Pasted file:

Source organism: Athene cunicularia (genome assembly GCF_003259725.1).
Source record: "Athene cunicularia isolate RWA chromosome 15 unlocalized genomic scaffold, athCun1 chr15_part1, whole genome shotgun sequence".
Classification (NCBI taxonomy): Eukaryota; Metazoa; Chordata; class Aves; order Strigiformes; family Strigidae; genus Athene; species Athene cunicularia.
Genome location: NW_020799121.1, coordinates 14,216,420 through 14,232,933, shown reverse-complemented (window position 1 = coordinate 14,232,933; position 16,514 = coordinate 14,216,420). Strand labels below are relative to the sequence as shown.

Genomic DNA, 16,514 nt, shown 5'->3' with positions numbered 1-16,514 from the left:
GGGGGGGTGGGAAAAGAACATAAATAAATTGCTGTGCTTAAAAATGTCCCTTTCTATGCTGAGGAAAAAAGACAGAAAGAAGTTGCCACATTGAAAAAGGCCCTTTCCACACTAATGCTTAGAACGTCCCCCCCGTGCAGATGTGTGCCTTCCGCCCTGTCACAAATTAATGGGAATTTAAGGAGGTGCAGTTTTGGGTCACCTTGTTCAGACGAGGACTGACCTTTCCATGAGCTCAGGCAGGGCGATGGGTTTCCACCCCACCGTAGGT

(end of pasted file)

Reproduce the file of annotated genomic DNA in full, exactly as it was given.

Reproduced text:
Source organism: Athene cunicularia (genome assembly GCF_003259725.1).
Source record: "Athene cunicularia isolate RWA chromosome 15 unlocalized genomic scaffold, athCun1 chr15_part1, whole genome shotgun sequence".
Classification (NCBI taxonomy): Eukaryota; Metazoa; Chordata; class Aves; order Strigiformes; family Strigidae; genus Athene; species Athene cunicularia.
Genome location: NW_020799121.1, coordinates 14,216,420 through 14,232,933, shown reverse-complemented (window position 1 = coordinate 14,232,933; position 16,514 = coordinate 14,216,420). Strand labels below are relative to the sequence as shown.

Genomic DNA, 16,514 nt, shown 5'->3' with positions numbered 1-16,514 from the left:
GGGGGGGTGGGAAAAGAACATAAATAAATTGCTGTGCTTAAAAATGTCCCTTTCTATGCTGAGGAAAAAAGACAGAAAGAAGTTGCCACATTGAAAAAGGCCCTTTCCACACTAATGCTTAGAACGTCCCCCCCGTGCAGATGTGTGCCTTCCGCCCTGTCACAAATTAATGGGAATTTAAGGAGGTGCAGTTTTGGGTCACCTTGTTCAGACGAGGACTGACCTTTCCATGAGCTCAGGCAGGGCGATGGGTTTCCACCCCACCGTAGGT